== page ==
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Choti Sheds Light on Research Developments in Pancreatic Cancer

Brandon Scalea
Published: Monday, Jan 21, 2019

Michael Choti, MD

Michael Choti, MD

Although the goal is to cure patients with pancreatic cancer through surgery, many patients who present with this disease are ineligible for resection at the time of diagnosis, making imaging and early detection imperative, said Michael A. Choti, MD.

, Choti highlighted ongoing developments in the field of pancreatic cancer.

OncLive: What is the role of surgery in the pancreatic cancer paradigm? Has it shifted at all in recent years?

Choti: There are many changes happening in the treatment of patients with pancreatic cancer. The most common form, pancreatic adenocarcinoma, is still a very difficult disease and very life-threatening; few of these patients can be cured. As a surgical oncologist, the goal for most of us is to determine if we can cure the disease through surgery. Unfortunately, most patients who present with pancreatic adenocarcinoma are not operable at the time of diagnosis. These patients can either have metastatic disease or have locally advanced disease, precluding the ability to resect it.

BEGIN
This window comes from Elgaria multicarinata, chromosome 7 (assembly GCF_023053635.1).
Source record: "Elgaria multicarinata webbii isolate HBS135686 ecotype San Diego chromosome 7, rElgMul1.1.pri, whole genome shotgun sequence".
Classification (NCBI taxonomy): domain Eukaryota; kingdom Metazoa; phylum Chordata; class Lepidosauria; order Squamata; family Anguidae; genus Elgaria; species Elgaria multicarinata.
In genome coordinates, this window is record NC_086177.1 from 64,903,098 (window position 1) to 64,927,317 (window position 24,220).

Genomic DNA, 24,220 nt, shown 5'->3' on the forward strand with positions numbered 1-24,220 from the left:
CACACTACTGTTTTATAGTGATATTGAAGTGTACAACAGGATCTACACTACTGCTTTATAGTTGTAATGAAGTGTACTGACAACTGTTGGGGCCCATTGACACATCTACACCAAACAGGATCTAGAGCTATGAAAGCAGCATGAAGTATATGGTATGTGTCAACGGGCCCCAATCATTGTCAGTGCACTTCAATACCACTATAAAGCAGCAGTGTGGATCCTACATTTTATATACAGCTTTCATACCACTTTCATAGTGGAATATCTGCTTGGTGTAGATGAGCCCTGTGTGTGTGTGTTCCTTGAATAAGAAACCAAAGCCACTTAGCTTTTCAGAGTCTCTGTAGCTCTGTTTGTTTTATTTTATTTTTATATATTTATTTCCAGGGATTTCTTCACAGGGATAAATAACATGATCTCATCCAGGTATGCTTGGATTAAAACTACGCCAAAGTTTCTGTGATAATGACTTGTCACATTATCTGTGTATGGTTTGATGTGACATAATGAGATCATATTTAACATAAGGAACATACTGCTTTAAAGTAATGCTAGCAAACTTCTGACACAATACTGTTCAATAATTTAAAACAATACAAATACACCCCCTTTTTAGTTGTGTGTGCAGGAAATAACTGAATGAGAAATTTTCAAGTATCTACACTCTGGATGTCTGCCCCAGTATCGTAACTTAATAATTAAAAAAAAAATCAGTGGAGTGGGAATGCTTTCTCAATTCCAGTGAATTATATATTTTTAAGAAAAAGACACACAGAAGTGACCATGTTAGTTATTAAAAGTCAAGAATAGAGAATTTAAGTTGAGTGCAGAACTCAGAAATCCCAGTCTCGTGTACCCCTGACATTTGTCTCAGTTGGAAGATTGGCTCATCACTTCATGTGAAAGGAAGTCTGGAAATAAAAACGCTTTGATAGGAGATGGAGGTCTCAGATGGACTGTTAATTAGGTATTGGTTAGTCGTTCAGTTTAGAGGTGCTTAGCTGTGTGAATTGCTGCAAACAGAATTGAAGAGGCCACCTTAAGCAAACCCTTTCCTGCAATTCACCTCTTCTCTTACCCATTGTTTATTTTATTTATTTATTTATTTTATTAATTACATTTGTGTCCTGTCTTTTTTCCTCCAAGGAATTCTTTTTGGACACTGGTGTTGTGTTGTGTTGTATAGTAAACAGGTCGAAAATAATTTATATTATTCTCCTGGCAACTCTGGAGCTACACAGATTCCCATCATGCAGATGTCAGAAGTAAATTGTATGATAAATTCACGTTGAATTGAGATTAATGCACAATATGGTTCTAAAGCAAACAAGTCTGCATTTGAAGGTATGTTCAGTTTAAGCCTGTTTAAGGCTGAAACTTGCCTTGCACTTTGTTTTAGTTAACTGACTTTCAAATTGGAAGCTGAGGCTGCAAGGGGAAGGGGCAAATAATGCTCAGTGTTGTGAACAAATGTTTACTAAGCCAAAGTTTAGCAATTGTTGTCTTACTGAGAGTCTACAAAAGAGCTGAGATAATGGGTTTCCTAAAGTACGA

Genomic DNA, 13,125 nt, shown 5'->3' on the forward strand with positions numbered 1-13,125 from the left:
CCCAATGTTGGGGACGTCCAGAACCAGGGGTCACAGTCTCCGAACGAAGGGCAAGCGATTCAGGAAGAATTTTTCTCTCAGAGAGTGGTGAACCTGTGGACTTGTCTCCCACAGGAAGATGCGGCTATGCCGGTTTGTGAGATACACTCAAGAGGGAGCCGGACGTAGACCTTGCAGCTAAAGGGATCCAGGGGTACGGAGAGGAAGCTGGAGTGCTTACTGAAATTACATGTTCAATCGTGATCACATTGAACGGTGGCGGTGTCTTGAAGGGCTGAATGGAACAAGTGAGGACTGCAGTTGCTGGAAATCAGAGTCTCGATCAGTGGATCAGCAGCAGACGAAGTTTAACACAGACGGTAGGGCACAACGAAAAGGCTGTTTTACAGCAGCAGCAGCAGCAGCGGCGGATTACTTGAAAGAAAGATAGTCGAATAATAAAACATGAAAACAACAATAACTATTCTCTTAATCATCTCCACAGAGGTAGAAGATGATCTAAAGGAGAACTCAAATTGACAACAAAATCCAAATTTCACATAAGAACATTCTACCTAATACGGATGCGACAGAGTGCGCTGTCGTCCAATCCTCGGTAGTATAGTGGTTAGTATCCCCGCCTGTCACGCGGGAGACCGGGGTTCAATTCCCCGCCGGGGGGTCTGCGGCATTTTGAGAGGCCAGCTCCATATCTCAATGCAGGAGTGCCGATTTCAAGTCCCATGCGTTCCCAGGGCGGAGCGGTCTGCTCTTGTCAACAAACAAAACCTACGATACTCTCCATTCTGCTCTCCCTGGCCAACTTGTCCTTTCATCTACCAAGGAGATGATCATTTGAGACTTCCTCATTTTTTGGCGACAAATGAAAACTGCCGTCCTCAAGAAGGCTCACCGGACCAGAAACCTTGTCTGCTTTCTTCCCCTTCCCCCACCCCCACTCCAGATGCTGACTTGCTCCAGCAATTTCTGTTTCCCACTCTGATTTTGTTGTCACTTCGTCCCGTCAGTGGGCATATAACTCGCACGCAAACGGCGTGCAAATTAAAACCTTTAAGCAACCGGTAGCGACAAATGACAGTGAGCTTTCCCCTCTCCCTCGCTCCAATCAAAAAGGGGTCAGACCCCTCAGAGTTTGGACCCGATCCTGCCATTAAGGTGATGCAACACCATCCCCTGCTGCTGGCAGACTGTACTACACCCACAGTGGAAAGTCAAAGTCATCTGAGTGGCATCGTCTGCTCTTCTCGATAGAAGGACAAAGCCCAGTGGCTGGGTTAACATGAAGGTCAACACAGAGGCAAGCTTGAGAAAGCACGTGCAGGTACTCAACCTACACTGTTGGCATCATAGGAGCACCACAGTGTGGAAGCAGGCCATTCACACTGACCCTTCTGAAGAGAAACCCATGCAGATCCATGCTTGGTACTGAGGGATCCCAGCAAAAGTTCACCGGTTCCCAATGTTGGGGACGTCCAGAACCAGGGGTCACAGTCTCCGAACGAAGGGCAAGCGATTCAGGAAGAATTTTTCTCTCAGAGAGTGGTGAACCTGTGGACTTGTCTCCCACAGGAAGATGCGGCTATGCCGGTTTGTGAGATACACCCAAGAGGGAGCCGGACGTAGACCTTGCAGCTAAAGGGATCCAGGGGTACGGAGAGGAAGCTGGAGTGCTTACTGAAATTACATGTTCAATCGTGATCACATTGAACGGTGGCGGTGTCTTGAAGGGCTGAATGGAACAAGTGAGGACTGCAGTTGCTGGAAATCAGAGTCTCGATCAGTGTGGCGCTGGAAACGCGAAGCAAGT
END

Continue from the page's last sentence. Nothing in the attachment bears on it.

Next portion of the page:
What is new in the landscape of patients with operable disease is the multimodality therapy. We are seeing more effective forms of systemic chemotherapy for patients with pancreatic cancer. We are aggressively bringing the regimens in that were being used for patients with advanced disease. Rather than giving chemotherapy postoperatively, we are seeing a strong trend toward neoadjuvant chemotherapy. This is mostly for patients with what we call borderline operability. More often than not, we are recommending systemic chemotherapy prior to surgery.

What are the biggest advances being made in the field?

We are learning more about the area of hereditary or familial high-risk pancreatic cancer. There is a lot of ongoing research trying to [find ways to] screen patients with high-risk disease. Clearly, early diagnosis and prevention are very important, but we are learning that there is a lot of room for improvement in our ability to detect pancreatic cancer.
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